Web 2.0 – Mitch Kapor, Open Source Applications Foundation

Web 2.0 – High Order Bit
Mitch Kapor
Founder and Chair, Open Source Applications Foundation
10/7/04 We’re going to take a look at what’s wrong with politics and how technology can help. We have a broken political system. In the past we’ve gotten rewards for the types of businesses that thrive in the valley. We’re the people that the system works for, but how do we make the system work for everyone?

Our country was founded on the principle of self government. In our government today, that idea is in great peril. Is self government a meaningful concept in 2004?

It was meaningful to the ancient Greeks. Those traditions were an inspiration to the founders of our country. We might not call them founders but entrepreneurs of democracy. If you could re-animate them in Washington DC today, what would they think? They would be horrified. Our government is corrupt and deeply dysfunctional. We have 13 registered lobbyists for each elected representative. The real deals are made out of sight and money is what buys influence.

Who’s buying the politicians? Corporations would rather play the game of the system rather than make something work in a true market economy. Wrongly conducted businesses is not the sole cause of the problems, but things have gotten highly out of control. We were not meant to have a highly centralized government. We should have a system of checks and balances, but the American citizen is dropping out. We’ve seen voter registration go up for this election. Is this a sign of the beginning of a turnaround or just one event?

The local level is even worse. 10-20% of the popular vote will put a mayor in office. The current system makes people feel alienated. Politics tries to manipulate, not engage. We have to hope that the damage is not yet too great. Apathy and alienation is dangerous.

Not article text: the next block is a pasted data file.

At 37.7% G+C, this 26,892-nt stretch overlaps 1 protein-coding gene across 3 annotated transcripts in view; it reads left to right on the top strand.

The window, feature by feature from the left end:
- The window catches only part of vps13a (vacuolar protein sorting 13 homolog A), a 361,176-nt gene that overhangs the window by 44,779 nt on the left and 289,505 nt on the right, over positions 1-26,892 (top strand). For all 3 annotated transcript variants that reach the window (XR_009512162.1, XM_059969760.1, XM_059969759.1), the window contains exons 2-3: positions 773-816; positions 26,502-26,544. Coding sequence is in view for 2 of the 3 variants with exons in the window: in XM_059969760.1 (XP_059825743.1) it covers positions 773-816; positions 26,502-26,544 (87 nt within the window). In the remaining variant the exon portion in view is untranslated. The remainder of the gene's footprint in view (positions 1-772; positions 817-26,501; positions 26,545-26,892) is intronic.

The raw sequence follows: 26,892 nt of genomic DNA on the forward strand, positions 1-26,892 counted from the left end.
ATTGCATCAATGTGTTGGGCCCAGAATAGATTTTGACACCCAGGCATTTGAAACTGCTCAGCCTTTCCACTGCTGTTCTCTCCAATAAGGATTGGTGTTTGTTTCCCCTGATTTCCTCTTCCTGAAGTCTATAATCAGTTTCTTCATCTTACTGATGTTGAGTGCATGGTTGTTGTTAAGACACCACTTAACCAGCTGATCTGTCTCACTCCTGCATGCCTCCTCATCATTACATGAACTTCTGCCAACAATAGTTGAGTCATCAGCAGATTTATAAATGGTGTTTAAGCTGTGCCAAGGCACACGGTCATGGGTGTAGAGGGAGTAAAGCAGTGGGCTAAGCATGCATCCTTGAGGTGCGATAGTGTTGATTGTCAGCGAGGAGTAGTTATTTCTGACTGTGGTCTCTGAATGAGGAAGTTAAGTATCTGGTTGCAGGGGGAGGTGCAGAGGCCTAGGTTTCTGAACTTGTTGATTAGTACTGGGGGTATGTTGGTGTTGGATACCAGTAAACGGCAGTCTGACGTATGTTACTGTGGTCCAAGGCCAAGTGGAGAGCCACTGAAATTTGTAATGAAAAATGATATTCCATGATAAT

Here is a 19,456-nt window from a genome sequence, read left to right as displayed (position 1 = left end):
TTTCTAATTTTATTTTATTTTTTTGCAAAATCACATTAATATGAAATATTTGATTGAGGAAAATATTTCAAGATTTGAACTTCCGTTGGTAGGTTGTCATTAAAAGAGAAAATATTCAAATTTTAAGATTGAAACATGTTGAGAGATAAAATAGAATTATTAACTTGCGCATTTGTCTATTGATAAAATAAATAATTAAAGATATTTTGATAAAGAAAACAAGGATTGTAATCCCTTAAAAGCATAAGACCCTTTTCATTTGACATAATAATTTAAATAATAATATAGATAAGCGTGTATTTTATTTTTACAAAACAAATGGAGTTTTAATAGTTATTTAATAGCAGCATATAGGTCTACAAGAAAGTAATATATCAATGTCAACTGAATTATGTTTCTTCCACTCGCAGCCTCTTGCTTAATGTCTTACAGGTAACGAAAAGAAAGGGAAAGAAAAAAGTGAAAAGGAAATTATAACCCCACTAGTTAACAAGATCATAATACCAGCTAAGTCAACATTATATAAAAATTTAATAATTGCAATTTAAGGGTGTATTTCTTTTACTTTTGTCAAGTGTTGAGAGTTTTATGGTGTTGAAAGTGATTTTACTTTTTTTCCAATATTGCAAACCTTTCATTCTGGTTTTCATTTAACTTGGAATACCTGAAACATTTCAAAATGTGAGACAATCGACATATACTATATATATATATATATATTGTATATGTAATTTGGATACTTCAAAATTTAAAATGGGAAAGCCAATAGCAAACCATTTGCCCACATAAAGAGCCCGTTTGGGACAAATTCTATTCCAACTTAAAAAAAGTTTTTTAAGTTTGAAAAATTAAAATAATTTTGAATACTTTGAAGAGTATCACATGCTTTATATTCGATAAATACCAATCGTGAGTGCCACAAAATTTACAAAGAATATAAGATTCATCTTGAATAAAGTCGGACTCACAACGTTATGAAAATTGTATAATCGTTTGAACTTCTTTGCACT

Is politics broken? Yes. Does technology have a role in fixing it? Yes, in part. Technology has broken some problems. Broadcast media is one of the biggest problems. The Net and Open Source can give us inspiration in how to revitalize politics. In the Howard Dean campaign, which ended all too soon, we saw the use of the Net to mobilize and communicate. Moveon.org goes right to the voters to help change politics. We represent the 1st generation of online community where large and complex problems have been solved without strong centralization. If Thomas Paine was alive today, he would have written Uncle Tom’s Cabin on a Linux laptop.

Open Source is based on a practice that integrates a set of tools and principles. The Wikipedia is a free, high quality encyclopedia with 400,000 articles. It has thousands of contributers. It is useful and quite stable, despite the fact that any page can be accessed by anyone at anytime. There are an extensive set of principles that people in the community have agreed to be governed by. There is transparency in being able to see the source code and all the bugs and notes of design.

Today we don’t know when governmental staff meet or when lobbyists meet them. Government information is increasingly less available due to security concerns. It doesn’t have to be that way. Bloggers in the left and right have begun to hold government more accountable.

The challenges we have today are to develop the tools and community practices. Regardless of who wins this election, we need a fundamental change to repair the system and that is not going to come from the political establishment from either party. We need a popular reform movement, which is internet based and includes a broad representation of the American people. This prospect invites our close attention and participation as technologists, business people and citizens.